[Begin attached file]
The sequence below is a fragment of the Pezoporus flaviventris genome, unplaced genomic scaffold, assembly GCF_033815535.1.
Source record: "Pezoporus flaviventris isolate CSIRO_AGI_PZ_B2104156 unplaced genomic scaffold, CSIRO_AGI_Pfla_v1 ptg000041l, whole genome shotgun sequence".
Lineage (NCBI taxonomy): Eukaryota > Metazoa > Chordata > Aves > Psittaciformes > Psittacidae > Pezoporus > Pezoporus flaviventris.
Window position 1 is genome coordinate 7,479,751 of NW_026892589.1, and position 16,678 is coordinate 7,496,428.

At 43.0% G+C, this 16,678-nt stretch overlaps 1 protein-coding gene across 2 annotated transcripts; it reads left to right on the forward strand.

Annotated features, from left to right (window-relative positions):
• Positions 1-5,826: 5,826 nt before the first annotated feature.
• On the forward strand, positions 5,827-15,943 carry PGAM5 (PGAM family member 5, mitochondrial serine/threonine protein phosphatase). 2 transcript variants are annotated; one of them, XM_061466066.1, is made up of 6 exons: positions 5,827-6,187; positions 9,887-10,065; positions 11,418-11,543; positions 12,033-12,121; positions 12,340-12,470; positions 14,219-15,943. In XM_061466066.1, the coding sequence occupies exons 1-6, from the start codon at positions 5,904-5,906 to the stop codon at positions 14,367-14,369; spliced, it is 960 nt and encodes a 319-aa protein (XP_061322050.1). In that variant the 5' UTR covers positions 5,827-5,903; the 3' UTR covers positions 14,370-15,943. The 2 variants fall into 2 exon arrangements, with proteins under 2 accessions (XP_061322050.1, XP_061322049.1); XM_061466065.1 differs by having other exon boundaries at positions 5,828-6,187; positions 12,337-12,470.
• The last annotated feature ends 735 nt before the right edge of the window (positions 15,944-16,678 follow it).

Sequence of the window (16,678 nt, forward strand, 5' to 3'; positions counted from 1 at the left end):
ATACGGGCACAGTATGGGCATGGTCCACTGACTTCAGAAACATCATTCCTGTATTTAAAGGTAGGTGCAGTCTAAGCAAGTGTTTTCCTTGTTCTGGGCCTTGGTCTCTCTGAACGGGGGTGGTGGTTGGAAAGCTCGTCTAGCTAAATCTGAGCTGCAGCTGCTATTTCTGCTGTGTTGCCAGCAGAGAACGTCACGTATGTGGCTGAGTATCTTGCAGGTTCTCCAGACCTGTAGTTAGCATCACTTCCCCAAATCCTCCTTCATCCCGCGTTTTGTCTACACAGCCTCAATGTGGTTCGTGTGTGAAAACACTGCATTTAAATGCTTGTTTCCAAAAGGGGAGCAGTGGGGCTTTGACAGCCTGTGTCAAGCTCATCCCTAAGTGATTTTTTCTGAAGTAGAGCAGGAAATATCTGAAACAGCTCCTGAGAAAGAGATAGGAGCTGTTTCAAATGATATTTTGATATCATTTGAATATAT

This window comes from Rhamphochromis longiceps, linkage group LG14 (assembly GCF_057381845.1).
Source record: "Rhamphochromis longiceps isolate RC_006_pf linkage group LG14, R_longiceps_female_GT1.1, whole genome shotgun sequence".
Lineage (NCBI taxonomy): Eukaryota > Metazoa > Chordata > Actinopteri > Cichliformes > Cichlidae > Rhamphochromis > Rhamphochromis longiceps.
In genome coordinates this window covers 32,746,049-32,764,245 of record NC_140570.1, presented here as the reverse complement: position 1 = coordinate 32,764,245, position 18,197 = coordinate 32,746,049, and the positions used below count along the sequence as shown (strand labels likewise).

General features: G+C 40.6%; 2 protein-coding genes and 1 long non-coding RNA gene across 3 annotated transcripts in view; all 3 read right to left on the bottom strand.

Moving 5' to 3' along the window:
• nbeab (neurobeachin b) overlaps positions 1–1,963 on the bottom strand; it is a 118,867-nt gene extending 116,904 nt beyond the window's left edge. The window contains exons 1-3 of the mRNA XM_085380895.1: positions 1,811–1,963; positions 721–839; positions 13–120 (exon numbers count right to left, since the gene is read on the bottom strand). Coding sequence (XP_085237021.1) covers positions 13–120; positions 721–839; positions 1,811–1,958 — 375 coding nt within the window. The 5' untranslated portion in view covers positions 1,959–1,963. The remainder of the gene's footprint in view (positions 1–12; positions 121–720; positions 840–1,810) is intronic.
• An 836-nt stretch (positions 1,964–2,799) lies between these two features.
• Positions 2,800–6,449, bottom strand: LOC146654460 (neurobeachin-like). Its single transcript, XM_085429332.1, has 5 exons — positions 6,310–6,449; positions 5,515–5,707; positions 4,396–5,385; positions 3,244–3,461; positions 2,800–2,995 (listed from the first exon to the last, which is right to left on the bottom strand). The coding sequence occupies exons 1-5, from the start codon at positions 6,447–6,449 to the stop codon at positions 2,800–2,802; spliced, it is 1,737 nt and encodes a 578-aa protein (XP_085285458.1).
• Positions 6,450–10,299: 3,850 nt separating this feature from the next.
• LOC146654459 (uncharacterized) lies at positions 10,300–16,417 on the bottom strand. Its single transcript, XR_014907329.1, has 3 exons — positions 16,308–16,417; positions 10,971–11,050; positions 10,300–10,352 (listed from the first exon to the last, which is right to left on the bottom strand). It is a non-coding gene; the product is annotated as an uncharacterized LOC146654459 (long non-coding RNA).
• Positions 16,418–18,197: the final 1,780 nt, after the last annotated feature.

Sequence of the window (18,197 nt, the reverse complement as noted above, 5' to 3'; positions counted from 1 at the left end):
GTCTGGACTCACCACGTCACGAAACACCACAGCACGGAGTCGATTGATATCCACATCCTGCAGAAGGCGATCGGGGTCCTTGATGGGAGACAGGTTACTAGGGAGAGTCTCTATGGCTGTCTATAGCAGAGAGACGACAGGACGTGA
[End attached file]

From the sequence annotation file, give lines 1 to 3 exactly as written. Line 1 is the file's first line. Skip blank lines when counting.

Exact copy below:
The sequence below is a fragment of the Pezoporus flaviventris genome, unplaced genomic scaffold, assembly GCF_033815535.1.
Source record: "Pezoporus flaviventris isolate CSIRO_AGI_PZ_B2104156 unplaced genomic scaffold, CSIRO_AGI_Pfla_v1 ptg000041l, whole genome shotgun sequence".
Lineage (NCBI taxonomy): Eukaryota > Metazoa > Chordata > Aves > Psittaciformes > Psittacidae > Pezoporus > Pezoporus flaviventris.